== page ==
September 18, 2015
Results from a new survey show that 41 percent of the adult population of the U.S. have either already tried a virtual reality headset or are interested in doing so. Not surprisingly, the majority of those in that 41 percent fall into the young (18–24 year old) demographic and the majority are male. That’s most likely because VR experiences, up until now at least, have mainly focused on gaming. But the new Kaleidoscope VR Film Festival is highlighting a wide range of content that most likely will interest a broader audience.
According to Ars Technica, virtual travel firm YouVisit conducted an online survey of 1,000 U.S. consumers through Google Consumer Surveys. The results were that approximately 23 million people have already tried VR, via Samsung Gear VR, Google Cardboard or Oculus Rift development kits. A few have tried HTC Vive, Sony’s PlayStation VR or Oculus Rift prototypes.
The 18–24 year old demographic was most enthusiastic, with 46 percent interested in trying VR and 18 percent having already done so, whereas among people over 65, only 14 percent wanted to give VR a try. Examining interest across gender, 15 percent of men had tried VR, with an additional 36 percent interested in trying, whereas only 8 percent of women have put on VR headsets and only 21 percent are interested in doing so.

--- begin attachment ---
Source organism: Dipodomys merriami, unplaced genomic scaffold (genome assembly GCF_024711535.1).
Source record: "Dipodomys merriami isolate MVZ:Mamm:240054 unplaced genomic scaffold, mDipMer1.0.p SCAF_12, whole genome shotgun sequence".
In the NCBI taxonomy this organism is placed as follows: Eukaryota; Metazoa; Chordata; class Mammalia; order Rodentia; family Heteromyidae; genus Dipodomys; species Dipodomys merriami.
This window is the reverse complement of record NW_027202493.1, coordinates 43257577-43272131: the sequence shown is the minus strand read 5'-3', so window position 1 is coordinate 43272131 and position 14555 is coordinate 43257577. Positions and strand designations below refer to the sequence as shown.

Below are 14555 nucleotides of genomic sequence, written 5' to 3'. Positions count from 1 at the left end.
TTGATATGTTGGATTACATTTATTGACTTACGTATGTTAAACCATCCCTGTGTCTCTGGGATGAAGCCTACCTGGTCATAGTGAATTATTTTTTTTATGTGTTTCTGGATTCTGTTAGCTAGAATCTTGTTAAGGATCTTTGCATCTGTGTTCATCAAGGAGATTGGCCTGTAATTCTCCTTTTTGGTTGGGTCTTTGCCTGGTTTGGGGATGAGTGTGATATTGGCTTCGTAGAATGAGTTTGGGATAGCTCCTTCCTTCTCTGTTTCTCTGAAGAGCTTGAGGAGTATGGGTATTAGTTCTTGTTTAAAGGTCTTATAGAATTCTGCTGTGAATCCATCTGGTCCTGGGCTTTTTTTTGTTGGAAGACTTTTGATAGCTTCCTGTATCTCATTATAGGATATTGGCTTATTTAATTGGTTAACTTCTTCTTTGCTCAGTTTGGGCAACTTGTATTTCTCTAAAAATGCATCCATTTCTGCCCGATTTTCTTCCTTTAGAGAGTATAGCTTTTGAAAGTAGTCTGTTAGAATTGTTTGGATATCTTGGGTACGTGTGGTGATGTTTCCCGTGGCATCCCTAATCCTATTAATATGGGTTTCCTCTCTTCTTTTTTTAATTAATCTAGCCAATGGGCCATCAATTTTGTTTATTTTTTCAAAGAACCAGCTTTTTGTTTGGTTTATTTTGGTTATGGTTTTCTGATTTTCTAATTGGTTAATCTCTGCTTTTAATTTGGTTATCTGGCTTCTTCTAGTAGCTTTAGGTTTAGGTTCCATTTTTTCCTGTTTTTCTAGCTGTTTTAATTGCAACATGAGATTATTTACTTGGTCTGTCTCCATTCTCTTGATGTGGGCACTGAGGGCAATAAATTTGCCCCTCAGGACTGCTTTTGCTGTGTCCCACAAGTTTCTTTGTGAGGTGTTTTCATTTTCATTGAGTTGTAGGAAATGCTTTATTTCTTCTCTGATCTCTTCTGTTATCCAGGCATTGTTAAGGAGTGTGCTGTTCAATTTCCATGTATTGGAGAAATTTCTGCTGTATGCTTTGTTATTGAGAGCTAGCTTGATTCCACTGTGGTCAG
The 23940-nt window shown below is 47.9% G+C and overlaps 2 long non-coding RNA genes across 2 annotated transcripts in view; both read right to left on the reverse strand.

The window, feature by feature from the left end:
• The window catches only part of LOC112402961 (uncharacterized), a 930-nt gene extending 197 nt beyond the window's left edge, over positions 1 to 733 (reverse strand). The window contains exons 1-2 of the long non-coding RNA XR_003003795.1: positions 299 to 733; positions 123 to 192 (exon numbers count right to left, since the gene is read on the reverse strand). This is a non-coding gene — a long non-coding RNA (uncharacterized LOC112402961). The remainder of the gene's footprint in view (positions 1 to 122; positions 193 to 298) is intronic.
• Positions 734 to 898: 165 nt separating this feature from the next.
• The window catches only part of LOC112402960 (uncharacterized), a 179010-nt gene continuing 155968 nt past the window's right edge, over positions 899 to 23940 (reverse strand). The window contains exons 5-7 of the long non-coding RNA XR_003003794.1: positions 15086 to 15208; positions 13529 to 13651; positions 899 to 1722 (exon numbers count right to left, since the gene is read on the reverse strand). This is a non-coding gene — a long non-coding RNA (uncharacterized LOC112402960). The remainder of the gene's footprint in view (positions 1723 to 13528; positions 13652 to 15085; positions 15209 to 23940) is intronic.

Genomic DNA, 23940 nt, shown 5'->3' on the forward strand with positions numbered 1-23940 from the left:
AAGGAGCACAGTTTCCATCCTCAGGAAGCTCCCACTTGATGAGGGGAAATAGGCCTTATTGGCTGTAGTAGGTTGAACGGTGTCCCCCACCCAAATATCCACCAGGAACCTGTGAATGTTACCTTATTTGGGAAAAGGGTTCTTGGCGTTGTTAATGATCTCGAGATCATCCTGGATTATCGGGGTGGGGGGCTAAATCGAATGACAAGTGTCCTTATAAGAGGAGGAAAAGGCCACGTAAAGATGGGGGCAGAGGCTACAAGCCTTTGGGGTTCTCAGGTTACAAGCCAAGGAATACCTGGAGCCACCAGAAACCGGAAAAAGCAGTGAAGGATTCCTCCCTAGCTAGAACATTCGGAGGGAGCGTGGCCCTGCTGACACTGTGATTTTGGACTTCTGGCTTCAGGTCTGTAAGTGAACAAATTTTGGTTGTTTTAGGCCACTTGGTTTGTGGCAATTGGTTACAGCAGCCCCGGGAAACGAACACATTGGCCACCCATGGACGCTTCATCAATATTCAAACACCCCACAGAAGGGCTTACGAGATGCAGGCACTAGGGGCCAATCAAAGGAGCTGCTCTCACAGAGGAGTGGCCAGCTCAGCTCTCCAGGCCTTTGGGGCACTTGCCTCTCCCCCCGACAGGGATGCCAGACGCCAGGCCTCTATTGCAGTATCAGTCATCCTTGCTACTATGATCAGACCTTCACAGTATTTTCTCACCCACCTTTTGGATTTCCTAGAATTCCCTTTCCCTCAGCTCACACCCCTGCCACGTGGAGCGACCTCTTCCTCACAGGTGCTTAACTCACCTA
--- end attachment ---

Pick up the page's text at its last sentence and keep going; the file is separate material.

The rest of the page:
ArsTechnica notes the connection of VR to gaming: 40 percent of men responded they were interested in VR gaming versus 15 percent of women.
But VR isn’t just for gaming, as a recent Virtual Reality Film Festival amply demonstrated. Re/code reports that attendees at a 10-city tour of a festival organized by VR video agency Kaleidoscope and video hosting platform Vrideo had plenty of viewing choices.
The festival featured a mini-documentary about the post-earthquake Nepal, another on warring Syria and a first-person account of the 2005 terrorist attacks on London. More light-hearted content included a Vincent van Gogh-inspired cafe and a cartoon called “Butts” as well as nature and travel videos.
Re/code quotes film festival co-organizer/Kaleidoscope co-founder René Pinnell that virtual reality could become “the dominant art form.” “It’s not a certain thing,” he says. “It’s going to take all of us chasing that thing down, spending long hours, tearing our hair out, trying to figure out how to move people with this medium, to help it reach its potential.”